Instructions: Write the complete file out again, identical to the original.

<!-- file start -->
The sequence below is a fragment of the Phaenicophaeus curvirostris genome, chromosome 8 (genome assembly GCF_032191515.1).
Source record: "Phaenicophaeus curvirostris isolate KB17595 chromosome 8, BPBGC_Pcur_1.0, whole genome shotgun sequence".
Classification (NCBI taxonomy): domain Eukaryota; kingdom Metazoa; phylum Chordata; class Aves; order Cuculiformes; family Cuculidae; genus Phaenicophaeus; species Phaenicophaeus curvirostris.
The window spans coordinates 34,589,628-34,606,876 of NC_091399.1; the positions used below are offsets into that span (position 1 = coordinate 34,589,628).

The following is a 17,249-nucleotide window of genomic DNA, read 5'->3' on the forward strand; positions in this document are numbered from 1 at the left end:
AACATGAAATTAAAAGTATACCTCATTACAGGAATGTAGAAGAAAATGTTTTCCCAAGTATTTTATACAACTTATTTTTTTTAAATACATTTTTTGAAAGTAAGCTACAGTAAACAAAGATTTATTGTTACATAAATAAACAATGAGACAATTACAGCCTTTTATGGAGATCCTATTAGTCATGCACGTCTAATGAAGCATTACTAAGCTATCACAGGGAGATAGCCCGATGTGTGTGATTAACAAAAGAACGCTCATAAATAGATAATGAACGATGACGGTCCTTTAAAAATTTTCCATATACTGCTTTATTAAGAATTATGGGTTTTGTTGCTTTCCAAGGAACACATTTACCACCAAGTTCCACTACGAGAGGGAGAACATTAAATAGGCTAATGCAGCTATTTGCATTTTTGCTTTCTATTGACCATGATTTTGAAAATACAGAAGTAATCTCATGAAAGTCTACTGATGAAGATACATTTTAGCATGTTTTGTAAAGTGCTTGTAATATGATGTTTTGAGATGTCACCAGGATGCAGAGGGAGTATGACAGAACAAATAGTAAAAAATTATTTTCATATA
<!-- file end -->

The sequence below is a fragment of the Phaenicophaeus curvirostris genome, chromosome 8 (genome assembly GCF_032191515.1).
Source record: "Phaenicophaeus curvirostris isolate KB17595 chromosome 8, BPBGC_Pcur_1.0, whole genome shotgun sequence".
Classification (NCBI taxonomy): domain Eukaryota; kingdom Metazoa; phylum Chordata; class Aves; order Cuculiformes; family Cuculidae; genus Phaenicophaeus; species Phaenicophaeus curvirostris.
The window spans coordinates 34,589,628-34,606,876 of NC_091399.1; the positions used below are offsets into that span (position 1 = coordinate 34,589,628).

The following is a 17,249-nucleotide window of genomic DNA, read 5'->3' on the forward strand; positions in this document are numbered from 1 at the left end:
AACATGAAATTAAAAGTATACCTCATTACAGGAATGTAGAAGAAAATGTTTTCCCAAGTATTTTATACAACTTATTTTTTTTAAATACATTTTTTGAAAGTAAGCTACAGTAAACAAAGATTTATTGTTACATAAATAAACAATGAGACAATTACAGCCTTTTATGGAGATCCTATTAGTCATGCACGTCTAATGAAGCATTACTAAGCTATCACAGGGAGATAGCCCGATGTGTGTGATTAACAAAAGAACGCTCATAAATAGATAATGAACGATGACGGTCCTTTAAAAATTTTCCATATACTGCTTTATTAAGAATTATGGGTTTTGTTGCTTTCCAAGGAACACATTTACCACCAAGTTCCACTACGAGAGGGAGAACATTAAATAGGCTAATGCAGCTATTTGCATTTTTGCTTTCTATTGACCATGATTTTGAAAATACAGAAGTAATCTCATGAAAGTCTACTGATGAAGATACATTTTAGCATGTTTTGTAAAGTGCTTGTAATATGATGTTTTGAGATGTCACCAGGATGCAGAGGGAGTATGACAGAACAAATAGTAAAAAATTATTTTCATATA